4. General partnership: Where a partnership is constituted with respect to the business in general, it is called a general partnership. A general partnership is different from a particular partnership. In the case of a particular partnership the liability of the partners extends only to that particular adventure or undertaking, but it is not so in the case of general partnership.
Partnership is the result of an agreement. No particular formalities are required for an agreement of partnership. It may be in writing or formed verbally. But it is desirable to have the partnership agreement in writing to avoid future disputes. The document in writing containing the various terms and conditions as to the relationship of the partners to each other is called the ‘partnership deed’. It should be drafted with care and be stamped according to the provisions of the Stamp Act, 1899. Where the partnership comprises immovable property, the instrument of partnership must be in writing, stamped and registered under the Registration Act.
Partnership deed may contain the following information:
1. Name of the partnership form.
2. Names of all the partners.
3. Nature and place of the business of the firm.
4. Date of commencement of partnership.
5. Duration of the partnership firm.
6. Capital contribution of each partner.
7. Profit Sharing ratio of the partners.
8. Admission and Retirement of a partner.
9. Rates of interest on Capital, Drawings and loans.
10. Provisions for settlement of accounts in the case of dissolution of the firm.
11. Provisions for Salaries or commissions, payable to the partners, if any.
12. Provisions for expulsion of a partner in case of gross breach of duty or fraud.
A partnership firm may add or delete any provision according to the needs of the firm.
TYPES OF PARTNERS
Based on the extent of liability, the different classes of partners are:
Active or Actual or Ostensible partner:
He acts as an agent of other partners for all acts done in the ordinary course of business. In the event of his retirement, he must give a public notice in order to absolve himself of liabilities for acts of other partners done after his retirement.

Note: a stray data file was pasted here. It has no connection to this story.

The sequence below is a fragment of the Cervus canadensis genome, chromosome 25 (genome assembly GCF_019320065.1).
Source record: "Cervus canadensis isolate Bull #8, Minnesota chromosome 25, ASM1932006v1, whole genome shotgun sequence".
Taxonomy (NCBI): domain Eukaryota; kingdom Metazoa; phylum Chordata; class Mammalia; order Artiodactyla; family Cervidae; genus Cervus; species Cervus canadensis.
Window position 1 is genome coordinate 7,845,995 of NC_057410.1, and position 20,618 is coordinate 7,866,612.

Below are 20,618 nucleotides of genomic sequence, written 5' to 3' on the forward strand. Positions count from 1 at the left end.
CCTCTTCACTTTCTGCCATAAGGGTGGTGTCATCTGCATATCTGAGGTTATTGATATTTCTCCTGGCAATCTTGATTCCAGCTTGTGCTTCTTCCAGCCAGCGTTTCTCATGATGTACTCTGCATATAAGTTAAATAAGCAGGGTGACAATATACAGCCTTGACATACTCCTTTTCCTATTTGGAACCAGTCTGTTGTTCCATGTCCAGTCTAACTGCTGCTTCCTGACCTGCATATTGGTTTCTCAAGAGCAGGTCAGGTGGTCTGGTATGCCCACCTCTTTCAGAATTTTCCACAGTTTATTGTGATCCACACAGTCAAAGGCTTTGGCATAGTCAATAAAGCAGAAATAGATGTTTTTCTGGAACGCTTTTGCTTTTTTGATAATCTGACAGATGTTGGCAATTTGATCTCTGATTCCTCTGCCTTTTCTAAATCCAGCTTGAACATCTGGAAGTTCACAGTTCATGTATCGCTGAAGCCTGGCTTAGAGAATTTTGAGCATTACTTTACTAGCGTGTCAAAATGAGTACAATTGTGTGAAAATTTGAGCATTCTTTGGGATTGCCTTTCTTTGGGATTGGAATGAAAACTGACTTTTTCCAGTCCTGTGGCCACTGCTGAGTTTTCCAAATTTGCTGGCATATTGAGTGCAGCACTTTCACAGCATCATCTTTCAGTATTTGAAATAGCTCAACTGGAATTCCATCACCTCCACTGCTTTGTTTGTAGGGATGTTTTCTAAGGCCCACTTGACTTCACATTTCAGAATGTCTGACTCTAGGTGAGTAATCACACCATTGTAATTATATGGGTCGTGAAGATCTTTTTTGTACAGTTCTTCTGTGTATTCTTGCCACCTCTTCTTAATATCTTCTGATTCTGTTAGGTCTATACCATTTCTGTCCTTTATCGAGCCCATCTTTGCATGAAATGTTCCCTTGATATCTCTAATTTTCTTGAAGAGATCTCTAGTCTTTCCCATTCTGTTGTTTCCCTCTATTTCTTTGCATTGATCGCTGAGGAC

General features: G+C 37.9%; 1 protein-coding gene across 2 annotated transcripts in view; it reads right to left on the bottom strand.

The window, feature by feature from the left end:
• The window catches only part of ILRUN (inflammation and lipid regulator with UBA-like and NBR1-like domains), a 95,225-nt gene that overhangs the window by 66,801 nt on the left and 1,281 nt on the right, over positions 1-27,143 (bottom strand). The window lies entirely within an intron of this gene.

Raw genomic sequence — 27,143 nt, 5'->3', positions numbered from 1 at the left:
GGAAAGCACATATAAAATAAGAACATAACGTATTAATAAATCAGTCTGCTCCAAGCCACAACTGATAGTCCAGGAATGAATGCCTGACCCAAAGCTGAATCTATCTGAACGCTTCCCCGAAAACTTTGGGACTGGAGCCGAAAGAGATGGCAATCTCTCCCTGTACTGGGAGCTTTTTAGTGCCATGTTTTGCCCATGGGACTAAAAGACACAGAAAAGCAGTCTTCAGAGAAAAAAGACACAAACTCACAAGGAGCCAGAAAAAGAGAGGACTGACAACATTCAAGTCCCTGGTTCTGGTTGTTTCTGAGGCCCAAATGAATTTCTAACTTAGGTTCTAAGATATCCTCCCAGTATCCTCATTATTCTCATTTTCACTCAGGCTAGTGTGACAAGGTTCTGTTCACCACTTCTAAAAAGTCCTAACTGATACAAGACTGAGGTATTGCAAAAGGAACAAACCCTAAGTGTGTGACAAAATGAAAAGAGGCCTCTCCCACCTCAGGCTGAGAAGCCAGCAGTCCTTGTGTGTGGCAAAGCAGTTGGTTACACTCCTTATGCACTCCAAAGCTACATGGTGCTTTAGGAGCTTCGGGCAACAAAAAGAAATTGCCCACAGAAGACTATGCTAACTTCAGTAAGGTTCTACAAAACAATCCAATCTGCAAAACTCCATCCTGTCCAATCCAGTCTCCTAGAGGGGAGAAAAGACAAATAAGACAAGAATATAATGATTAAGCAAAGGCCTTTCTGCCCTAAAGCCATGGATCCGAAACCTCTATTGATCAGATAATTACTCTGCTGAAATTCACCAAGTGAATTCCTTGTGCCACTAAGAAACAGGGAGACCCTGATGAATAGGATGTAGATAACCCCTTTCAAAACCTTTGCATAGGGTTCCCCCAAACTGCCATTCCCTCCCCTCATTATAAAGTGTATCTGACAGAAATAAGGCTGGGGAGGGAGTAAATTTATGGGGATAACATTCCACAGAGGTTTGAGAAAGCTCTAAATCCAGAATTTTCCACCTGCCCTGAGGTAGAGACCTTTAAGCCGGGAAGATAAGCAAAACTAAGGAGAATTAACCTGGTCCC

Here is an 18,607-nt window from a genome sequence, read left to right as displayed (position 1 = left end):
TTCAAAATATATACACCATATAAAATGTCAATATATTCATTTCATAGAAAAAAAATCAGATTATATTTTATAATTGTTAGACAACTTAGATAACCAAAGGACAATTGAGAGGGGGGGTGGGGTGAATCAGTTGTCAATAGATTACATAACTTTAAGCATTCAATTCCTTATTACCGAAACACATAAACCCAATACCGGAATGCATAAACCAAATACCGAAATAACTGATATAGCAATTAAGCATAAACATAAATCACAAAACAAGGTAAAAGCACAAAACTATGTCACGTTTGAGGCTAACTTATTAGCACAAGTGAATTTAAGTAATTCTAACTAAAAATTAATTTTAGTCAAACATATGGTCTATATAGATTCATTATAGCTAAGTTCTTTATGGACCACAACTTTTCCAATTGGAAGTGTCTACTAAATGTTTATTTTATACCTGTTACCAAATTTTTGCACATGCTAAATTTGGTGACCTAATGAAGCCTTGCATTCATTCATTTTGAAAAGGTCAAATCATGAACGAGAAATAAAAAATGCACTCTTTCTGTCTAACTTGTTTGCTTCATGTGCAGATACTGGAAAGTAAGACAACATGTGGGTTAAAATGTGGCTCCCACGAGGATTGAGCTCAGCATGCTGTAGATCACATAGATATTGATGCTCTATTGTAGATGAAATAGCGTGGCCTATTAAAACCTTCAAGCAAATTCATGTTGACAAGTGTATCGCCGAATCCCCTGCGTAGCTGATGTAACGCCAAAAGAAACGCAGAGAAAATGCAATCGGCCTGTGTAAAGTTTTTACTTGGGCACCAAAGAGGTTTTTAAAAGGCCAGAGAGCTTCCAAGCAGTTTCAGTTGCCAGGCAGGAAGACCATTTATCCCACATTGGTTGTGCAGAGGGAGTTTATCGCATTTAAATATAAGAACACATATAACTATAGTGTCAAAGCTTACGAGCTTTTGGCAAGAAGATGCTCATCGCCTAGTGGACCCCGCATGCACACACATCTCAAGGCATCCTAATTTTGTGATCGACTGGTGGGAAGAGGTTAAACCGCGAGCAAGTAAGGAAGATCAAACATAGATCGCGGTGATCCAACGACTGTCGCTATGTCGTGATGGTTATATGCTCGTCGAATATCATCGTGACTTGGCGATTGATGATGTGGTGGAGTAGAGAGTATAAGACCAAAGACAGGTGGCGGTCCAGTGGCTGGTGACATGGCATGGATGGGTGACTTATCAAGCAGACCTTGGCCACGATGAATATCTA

Sleeping or Dormant Partner:
They are called as ‘sleeping’or ‘dormant’ partners. They share profits and losses and are liable to the third parties for all acts of the firm. They are, however not required to give public notice of their retirement from the firm.
Nominal Partner: A person who lends his name to the firm, without having any real interest in it, is called a nominal partner.
He is not entitled to share the profits of the firm. Neither he invest in the firm nor takes part in the conduct of the business. He is, however liable to third parties for all acts of the firm.
Partner in profits only: A partner who is entitled to share the profits only without being liable for the losses is known as the partner for profits only and also liable to the third parties for all acts of the profits only.
Incoming partners: A person who is admitted as a partners into an already existing firm with the consent of all the existing partners is called as “incoming partner”. Such a partner is not liable for any act of the firm done before his admission as a partner.
Outgoing partner: A partner who leaves a firm in which the rest of the partners continue to carry on business is called a retiring or outgoing partner. Such a partner remains liable to third parties for all acts of the firm until public notice is given of his retirement.
Partner by holding out (Section 28): Partnership by holding out is also known as partnership by estoppel. Where a man holds himself out as a partner, or allows others to do it, he is then stopped from denying the character he has assumed and upon the faith of which creditors may be presumed to have acted.
A person may himself, by his words or conduct have induced others to believe that he is a partner or he may have allowed others to represent him as a partner. The result in both the cases is identical.
Example: X and Y are partners in a partnership firm. X introduced A, a manager, as his partner to Z. A remained silent. Z, a trader believing A as partner supplied 100 T.V sets to the firm on credit. After expiry of credit period, Z did not get amount of T.V sets sold to the partnership firm. Z filed a suit against X and A for the recovery of price. Here, in the given case, A, the Manager is also liable for the price because he becomes a partner by holding out (Section 28, Indian Partnership Act, 1932).
It is only the person to whom the representation has been made and who has acted thereon that has right to enforce liability arising out of ‘holding out’.
You must also note that for the purpose of fixing liability on a person who has, by representation, led another to act, it is not necessary to show that he was actuated by a fraudulent intention.
The rule given in Section 28 is also applicable to a former partner who has retired from the firm without giving proper public notice of his retirement. In such cases a person who, even subsequent to the retirement, give credit to the firm on the belief that he was a partner, will be entitled to hold him liable.
Example: A partnership firm consisting of P, Q, R and S. S retires from the firm without giving public notice and his name continues to be used on letterheads. Here, S is liable as a partner by holding out to creditors who have lent on the faith of his being a partner.